Sewickley's Montessori to celebrate School Choice Week
Becky Musial and her husband, Tom, of Sewickley Hills wanted to make their children lifelong learners and decided that an environment outside the traditional public school could help them to meet that goal.
After researching Montessori schools, they sent their first two children — who now attend Quaker Valley High School — to Montessori Children's Community in Sewickley. Three more of their children are current students, and the sixth still is a baby but will attend Montessori, Becky Musial said.
Celebrating that option to choose is what National School Choice Week is all about, said Susan Gaudio, a parent who works at Montessori and is helping to organize the first National School Choice Week event to be held there.
The Musials and their children will be part of the kickoff open house on Sunday, and student activities throughout the week.
Montessori Children's Community, founded in 1991, has 130 students in prekindergarten through eighth grade.
The open house is for current and prospective students and their families, and Gaudio said the visitors are welcome to explore classrooms and participate in activities.
Throughout the week, teachers will incorporate School Choice Week by having students reflect on the choice their parents made. They will create posters to advertise the school.
Katie Parsons, NSCW media and communications adviser, said this is the fourth year for the event and for the Florida-based nonprofit of the same name.
National School Choice Week began in 2011 as a joint effort among schools and organizations across the country. The first year, about 150 events were planned. Now, there are more than 5,500 events held during the last week of January, including 200 in Pennsylvania.
“NSCW celebrates school choice where it exists and demands it where it does not,” she said.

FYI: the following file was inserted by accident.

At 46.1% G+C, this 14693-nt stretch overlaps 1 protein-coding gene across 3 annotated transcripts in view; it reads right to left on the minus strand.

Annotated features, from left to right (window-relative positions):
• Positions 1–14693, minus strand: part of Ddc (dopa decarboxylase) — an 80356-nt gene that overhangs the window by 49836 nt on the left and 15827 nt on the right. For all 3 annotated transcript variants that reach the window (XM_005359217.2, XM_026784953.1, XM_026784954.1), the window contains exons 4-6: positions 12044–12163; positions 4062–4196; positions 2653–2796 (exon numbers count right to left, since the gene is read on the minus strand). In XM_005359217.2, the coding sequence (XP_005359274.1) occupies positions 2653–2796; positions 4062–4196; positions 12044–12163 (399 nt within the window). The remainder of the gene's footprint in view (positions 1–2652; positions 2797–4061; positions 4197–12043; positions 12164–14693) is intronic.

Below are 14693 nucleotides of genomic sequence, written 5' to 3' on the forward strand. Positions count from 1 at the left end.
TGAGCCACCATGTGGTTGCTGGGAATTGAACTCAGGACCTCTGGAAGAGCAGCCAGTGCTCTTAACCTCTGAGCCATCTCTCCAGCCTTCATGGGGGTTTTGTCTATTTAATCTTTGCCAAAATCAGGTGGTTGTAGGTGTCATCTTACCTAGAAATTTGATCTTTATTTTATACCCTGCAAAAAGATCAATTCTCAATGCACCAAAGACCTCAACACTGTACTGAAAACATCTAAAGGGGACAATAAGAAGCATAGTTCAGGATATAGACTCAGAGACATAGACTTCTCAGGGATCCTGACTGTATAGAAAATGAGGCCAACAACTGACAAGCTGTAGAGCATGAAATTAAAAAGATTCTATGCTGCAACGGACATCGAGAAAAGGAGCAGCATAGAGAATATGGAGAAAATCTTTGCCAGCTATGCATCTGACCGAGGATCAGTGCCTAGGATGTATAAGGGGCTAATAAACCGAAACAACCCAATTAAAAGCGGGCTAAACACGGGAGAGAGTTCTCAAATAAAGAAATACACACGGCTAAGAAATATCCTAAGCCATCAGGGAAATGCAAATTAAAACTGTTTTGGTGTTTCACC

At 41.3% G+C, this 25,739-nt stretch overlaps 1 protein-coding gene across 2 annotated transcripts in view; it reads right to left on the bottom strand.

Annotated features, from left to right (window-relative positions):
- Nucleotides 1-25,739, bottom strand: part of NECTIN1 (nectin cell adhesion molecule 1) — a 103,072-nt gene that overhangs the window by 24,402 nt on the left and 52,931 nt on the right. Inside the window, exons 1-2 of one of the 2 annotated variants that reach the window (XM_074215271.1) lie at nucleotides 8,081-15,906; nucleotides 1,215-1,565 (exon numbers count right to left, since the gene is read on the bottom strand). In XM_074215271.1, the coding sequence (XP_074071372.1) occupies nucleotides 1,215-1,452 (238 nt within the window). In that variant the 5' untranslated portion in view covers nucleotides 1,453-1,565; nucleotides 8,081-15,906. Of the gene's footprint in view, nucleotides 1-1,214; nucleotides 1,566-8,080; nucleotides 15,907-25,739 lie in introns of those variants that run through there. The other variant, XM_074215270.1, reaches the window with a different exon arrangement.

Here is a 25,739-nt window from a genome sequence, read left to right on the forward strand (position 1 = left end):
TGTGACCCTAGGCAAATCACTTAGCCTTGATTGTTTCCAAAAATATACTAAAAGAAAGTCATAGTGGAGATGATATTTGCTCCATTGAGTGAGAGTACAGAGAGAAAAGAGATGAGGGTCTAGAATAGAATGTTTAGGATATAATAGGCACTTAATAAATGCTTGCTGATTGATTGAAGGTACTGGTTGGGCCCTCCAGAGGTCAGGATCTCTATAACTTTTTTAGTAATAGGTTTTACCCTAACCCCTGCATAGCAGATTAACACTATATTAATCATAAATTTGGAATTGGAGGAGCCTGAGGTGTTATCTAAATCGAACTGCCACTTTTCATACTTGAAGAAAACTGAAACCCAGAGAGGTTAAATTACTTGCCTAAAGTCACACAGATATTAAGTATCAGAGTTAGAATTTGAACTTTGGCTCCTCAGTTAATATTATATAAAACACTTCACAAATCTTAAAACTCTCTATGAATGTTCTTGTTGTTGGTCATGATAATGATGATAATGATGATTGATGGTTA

Gaudio said, “Montessori is a choice” and participating in the event “seemed like a natural fit.
“The organization is very positive and is encouraging schools to celebrate the choices that parents, teachers and students make. To celebrate our school, we are hosting a brunch for our families.”
Gaudio said the event is for any school that wants to celebrate “who they are,” whether it's traditional public schools, public magnet schools, public charter schools, private and faith-based schools, online learning or homeschooling.
For the Musials, Montessori was the right choice, Becky said, because “we wanted an environment that focused on the individual and their own potential.
It was important us that we find a place where individuals could develop at their own pace.”
Stephanie McMillian of Sewickley, who is teaching first through third grade for the second year at the school and has been teaching in Montessori schools for 15 years, said she agrees.
“I taught in the traditional schools, too, and I send my children to Montessori. It allows them to be more fully who they are rather than try to fit into a mold with a mandated pace.”
The Musials like that Montessori uses hands-on materials — such as beads to learn division and binomial cubes to prepare for algebra and geometry in the upper grades — and in addition to academics, teaches children how to interact and care for others and how to be independent and take care of themselves.
Gaudio said enrollemnt at the school is increasing, and tuition is between $6,000 and $10,000 a year depending on the grade. Montessori has 130 students in pre-kindergarten through eighth grade.
Joanne Barron is a staff writer for Trib Total Media. She can be reached at 412-324-1406 or firstname.lastname@example.org.
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